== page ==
While Covid-19 pandemic meant the ACRC launch was a largely restricted to being a virtual affair, the digital nature of it did have plenty of benefits, not least the fact that ACRC was able to stage six linked online seminars during the week following the launch.
Following that success, further events are planned in the future. To keep up to date with that and all the rest of the latest news, more information is on the ACRC website and there is a monthly newsletter that’s available to anyone who wants to subscribe.
We’re committed to supporting the ACRC because people in the UK and many other countries are living longer. Increasing life expectancy is to be celebrated, but it poses major challenges for many individuals and families, and for both public and private sectors.
The problem is not simply that people are living longer but are living longer in poor health. In the UK, life expectancy has grown faster than healthy life expectancy, with men now expected to spend 16 years of life in poor health, and women 19 years.
Increasing numbers of people living with multiple health conditions (known as multimorbidity). The majority of over-75s have at least three major chronic conditions and this is strongly associated with reduced quality of life, which drives the need for support from family or health and social care services in later life.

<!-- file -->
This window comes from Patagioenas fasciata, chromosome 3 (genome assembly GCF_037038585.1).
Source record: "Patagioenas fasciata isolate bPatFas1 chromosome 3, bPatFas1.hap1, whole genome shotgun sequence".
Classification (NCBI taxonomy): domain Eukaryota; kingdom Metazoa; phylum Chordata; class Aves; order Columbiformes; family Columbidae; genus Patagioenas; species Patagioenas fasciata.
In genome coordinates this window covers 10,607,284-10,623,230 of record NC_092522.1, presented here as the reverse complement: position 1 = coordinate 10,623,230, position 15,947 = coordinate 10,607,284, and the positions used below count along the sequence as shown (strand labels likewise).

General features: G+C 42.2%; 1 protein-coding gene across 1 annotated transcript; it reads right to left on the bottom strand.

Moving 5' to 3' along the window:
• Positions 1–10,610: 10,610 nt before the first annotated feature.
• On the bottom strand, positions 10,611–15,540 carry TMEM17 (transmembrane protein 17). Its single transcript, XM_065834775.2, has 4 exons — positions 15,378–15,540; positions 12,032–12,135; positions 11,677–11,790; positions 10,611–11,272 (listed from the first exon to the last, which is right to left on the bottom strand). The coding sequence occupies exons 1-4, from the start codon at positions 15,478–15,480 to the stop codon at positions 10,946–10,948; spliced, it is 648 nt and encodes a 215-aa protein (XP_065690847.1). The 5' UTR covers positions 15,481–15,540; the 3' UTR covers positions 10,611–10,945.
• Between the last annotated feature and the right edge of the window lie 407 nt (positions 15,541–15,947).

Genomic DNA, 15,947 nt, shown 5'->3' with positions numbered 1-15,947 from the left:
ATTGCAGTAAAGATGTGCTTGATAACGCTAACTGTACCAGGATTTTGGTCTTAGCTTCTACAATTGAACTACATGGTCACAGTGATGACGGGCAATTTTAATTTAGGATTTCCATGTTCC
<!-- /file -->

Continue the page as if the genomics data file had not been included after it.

Professor Guthrie believes it is time to stop thinking solely about how we extend life with often arduous treatments and to think harder about how we also improve the quality of the life we already have.
He argues that an overly medical focus means many people in later life are taking large numbers of medicines and attending several appointments for separate conditions rather than being helped to more effectively manage the complexity of their individual circumstances with minimal burden.
He adds: “The ACRC will work with people in later life and their families and with health and social care services to really understand how we might have a different care system. We really need that because the numbers of the oldest old is rapidly increasing. The current system is barely coping with providing barely adequate care to the existing population. If you jump forward 20 or 30 years, even that isn’t sustainable without an enormous increase in budget, so we need to get both better and more efficient.”
ACRC will carry out ground-breaking research into data-driven, personalised and affordable care. It aims to find solutions that will support the independence, dignity and quality of life of older people living in their own homes or supported environments.
Activity and research at ACRC will include:
The common rhetoric is that the ageing population is a disaster that’s going to destroy society. However, living longer is actually a good thing, but we need to make sure that more of our years are lived with good quality of meaningful life.
The ACRC launch event and all six of the linked seminars are all available to watch online:
Plenary and Panel Discussion:
Covid-19 in Social Care:
Insights from Data:
Importance of Place: